December 12, 2010

Movie Review: The Tourist (2010)

thetourist1_largeThis is a movie that I really wanted to like. The sad thing is that I actually did for a good part of it's running time. Then the hammer dropped in the third act and I think I must have been dazed for a little while as I did not fully realize it at first. Then the dawning came and I sat there dumbfounded, hoping that what I was watching unfold was not what it looked like. There had to be another twist coming, right? They really weren't going to do what it looked like they were doing, were they? Yes, yes they did. That third act pretty much tanked the movie and essentially ruined what I liked heading into that final act.



The Tourist has a creative team with quite the pedigree. It was co-written and directed by Florian Henckel von Donnersmarck (whose The Lives of Others won the Best Foreign Language Oscar) and co-written by two other Oscar winners Christopher McQuarrie (The Usual Suspects) and Julian Fellowes (Gosford Park). Not to mention a cast that features Oscar nominee Johnny Depp, Oscar winner Angelina Jolie, plus Paul Bettany, Timothy Dalton, and Rufus Sewell.

Earlier this year the screens were graced with movies that evoked memories of the past. This came in the form of exploitation-style outings Piranha 3D and Machete. Now we have a movie that aims a little further back in time but fails to be as successful. The Tourist looks to bring an old school noir to the big screen with modern sensibilities.


the-tourist-angelina-jolie-johnny-depp-pic2


Well, they got the perfect casting, a great setting, and a director who has an idea of what to do. Where it falls apart is in the reveal. Now, I do not mind a movie jerking me around before pulling the rug out from under me with a big climactic reveal. The problem is that this big twist (or whatever you prefer to call it) needs to be careful not to invalidate what came before it, or at the very least not call into question prior events. In the case of The Tourist, the reveal throws so much off kilter and is, frankly, very annoying and went a long way towards ruining the overall experience.

The story is pretty simple and straightforward. Angelina Jolie is Elise, a mysterious woman who receives secretive notes with instructions on how she can be reunited with her thieving boyfriend, all while under the noses of Paul Bettany and Scotland Yard. This leads to her getting on a train and randomly picking Johnny Depp's "That's a terrible name" Frank. The goal, for her, is to make the police believe that Frank is the mysterious thief, Alexander Pearce. So, the duo are in Italy, pursued by Scotland Yard and the gangster Pearce stole the money from, with Pearce remaining a total mystery.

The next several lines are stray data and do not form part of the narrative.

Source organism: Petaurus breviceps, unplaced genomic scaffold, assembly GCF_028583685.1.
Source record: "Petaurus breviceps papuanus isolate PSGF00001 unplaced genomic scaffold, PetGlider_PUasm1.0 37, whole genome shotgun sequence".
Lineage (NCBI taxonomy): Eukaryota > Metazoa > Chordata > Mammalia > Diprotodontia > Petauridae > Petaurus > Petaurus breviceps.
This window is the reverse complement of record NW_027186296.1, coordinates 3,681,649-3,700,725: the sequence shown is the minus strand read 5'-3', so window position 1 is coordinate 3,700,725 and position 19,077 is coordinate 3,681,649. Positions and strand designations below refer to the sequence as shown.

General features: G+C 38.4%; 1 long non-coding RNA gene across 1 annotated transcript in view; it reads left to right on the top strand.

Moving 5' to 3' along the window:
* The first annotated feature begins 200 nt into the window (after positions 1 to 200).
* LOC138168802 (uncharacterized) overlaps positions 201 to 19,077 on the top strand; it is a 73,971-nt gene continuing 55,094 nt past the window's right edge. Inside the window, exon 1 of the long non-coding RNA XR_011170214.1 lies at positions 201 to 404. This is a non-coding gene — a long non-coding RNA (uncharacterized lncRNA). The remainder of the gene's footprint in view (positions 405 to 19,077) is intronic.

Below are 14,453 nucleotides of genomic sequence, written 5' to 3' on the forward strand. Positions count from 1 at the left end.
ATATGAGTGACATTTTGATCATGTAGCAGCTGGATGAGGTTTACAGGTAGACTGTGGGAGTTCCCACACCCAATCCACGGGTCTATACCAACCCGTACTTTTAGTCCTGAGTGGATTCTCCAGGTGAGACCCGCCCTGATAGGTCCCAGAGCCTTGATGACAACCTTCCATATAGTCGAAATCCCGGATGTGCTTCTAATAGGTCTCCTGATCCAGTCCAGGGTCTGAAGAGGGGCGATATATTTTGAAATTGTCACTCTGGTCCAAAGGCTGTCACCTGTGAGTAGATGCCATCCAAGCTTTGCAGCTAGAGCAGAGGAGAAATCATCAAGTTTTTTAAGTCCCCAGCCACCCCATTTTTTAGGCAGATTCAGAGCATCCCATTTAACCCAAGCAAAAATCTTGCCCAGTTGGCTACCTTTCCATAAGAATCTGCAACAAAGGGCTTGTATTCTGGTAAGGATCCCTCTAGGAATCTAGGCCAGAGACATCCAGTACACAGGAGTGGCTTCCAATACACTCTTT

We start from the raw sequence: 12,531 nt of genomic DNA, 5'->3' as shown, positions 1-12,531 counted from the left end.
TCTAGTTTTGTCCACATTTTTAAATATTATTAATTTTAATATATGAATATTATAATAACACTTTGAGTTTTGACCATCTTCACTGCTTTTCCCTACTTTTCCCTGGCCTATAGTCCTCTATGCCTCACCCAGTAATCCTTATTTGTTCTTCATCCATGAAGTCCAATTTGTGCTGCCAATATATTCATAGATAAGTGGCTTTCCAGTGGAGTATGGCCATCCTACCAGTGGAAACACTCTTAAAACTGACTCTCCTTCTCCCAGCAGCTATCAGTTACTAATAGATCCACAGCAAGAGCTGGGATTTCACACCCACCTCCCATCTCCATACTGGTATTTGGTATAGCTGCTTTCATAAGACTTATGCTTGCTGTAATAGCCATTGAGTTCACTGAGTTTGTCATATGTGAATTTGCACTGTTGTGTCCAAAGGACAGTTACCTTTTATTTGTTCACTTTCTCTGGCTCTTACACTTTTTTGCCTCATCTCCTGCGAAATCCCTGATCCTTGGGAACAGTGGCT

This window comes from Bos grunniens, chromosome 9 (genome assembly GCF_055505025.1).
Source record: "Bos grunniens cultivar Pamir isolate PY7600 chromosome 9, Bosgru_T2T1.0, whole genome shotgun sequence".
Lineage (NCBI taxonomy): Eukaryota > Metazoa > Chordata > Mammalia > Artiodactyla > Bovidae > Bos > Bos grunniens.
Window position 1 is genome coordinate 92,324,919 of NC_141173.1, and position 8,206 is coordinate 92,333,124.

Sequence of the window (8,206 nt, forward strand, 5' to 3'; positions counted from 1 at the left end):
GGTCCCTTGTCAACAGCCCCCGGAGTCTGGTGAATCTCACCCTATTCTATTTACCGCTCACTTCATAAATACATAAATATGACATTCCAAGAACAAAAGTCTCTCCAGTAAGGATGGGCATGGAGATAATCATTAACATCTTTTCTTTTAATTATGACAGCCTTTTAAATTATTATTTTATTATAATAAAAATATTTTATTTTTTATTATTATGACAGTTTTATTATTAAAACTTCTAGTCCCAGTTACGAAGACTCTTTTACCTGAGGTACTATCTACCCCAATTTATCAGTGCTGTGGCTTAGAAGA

tourist-angelina-jolie-johnny-depp-photo5


If this was the 1950's you would likely see Cary Grant and Audrey Hepburn in the lead roles. The movie plays up the romantic look of the European locations, uses high fashion, and does not seem to resemble reality. I am cool with that. It has a rich fantasy feel and there is deliberate pacing, and a flow that feels rather old school.

I found a lot to like in the attempt to recreate the past in the present. Jolie does a fine job playing the mysterious woman on the train. Depp's performance is a little more curious, I like it, but he never acts all that surprised at what is going on. This is offset by his enjoyment of mystery novels, so I guess he loves the real world setup he has found himself in (to a point, that is). The rest of the cast is underused, particularly Paul Bettany. Another curiosity that crops up is Rufus Sewell's role, think about what he is doing.

Bottomline. The Tourist is two thirds of a good movie, however, that last third and some details throughout derail it. It is ultimately a disappointing experience. In the hands of another writer/director and this could have been a really entertaining film. Such a shame.

Not Recommended.


Related Posts with Thumbnails

1 comments:

Post a Comment